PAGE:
The following line, however, in which I attempt to set the el.style.backgroundImage property, does not work (this is true whether or not I wrap the map[keyword] in the encodeURIComponent() or not albeit I've linked only to the attempt in which I did. So: what's the obvious flaw in my logic? Why is el.style.backgroundImage not being set?

(Incidentally JS Lint, at JS Fiddle, seems happy with it (other than the redefinition of existing variables (url and el) done in order to have a fall-back/default).

share|improve this question
    
You know how, sometimes, you just know you've overlooked something in your sleep-deprived and addled state? =| –  David Thomas Oct 21 '12 at 19:27
1  
Also, as apparently the "re-declaring" of vars seems to throw off even some experienced programmers, I've complemented my answer with yet another paragraph about that and a link to JavaScript Scoping and Hoisting - a really awesome read. –  Fabrício Matté Oct 21 '12 at 21:42

2 Answers 2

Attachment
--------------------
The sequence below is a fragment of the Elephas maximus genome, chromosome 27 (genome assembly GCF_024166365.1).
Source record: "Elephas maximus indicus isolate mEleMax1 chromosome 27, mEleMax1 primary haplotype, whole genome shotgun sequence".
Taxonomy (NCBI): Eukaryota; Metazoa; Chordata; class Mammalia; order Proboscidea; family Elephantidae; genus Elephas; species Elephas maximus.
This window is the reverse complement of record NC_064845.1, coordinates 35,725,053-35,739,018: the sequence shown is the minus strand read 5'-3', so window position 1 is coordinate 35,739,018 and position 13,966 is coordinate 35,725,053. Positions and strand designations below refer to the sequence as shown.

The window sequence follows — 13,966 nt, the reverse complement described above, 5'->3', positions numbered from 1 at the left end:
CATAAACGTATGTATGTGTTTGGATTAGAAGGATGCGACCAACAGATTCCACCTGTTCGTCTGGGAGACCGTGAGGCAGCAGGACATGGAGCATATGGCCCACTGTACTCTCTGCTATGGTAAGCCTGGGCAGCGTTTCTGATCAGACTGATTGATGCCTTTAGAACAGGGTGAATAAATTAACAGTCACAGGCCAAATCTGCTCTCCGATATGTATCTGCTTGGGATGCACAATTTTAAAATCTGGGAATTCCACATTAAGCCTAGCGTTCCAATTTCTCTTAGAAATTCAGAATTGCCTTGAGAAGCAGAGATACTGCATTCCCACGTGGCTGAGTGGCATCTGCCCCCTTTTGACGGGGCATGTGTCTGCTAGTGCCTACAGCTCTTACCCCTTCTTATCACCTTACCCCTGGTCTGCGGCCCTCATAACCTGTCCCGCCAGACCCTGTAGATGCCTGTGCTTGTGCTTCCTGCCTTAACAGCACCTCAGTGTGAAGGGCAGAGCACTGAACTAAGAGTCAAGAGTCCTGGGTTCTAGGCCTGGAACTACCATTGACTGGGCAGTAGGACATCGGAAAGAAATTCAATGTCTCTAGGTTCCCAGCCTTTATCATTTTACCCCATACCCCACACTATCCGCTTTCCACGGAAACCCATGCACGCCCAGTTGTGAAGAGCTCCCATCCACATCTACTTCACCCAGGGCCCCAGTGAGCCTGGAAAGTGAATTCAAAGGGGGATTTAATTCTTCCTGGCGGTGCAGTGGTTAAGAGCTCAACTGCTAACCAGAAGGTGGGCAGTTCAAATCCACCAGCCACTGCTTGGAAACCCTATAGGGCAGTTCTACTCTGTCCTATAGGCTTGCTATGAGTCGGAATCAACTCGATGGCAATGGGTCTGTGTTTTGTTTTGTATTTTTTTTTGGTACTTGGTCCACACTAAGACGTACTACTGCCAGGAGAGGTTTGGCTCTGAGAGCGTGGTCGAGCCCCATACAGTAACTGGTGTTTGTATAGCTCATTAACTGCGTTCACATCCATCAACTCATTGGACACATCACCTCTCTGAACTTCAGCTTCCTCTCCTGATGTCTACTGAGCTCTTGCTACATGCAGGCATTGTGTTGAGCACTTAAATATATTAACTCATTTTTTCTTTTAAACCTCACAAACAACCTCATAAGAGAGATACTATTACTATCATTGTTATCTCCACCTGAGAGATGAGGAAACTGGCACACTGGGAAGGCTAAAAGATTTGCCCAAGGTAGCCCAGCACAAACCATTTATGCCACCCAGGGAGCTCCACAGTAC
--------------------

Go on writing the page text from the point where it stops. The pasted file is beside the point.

up vote 1 down vote accepted

You are declaring a local variable url with var url that already defined as an argument url and you also need to use the form url(http:/xxxx).

Change to this (removed var in front of url and added the url() around the url):

function setBG(el, map, url) {
    if (!el || !map) {
        return false;
    }
    else {
        url = url || document.location.href;
        el = el.nodeType == 1 ? el : document.getElementById(el);
        for (var keyword in map) {
            if (map.hasOwnProperty(keyword) && url.indexOf(keyword) !== -1) {
                el.style.backgroundImage = 'url(' + map[keyword] + ')';
            }
        }
    }
}
share|improve this answer
    
@DavidThomas - I removed the` var in front of var url and I added url() around the actual URL for the style value. –  jfriend00 Oct 21 '12 at 19:31
    
Agh! I knew it'd be something silly and scope-related...thank you kindly, +1 and an impending acceptance coming your way! Thanks =) –  David Thomas Oct 21 '12 at 19:32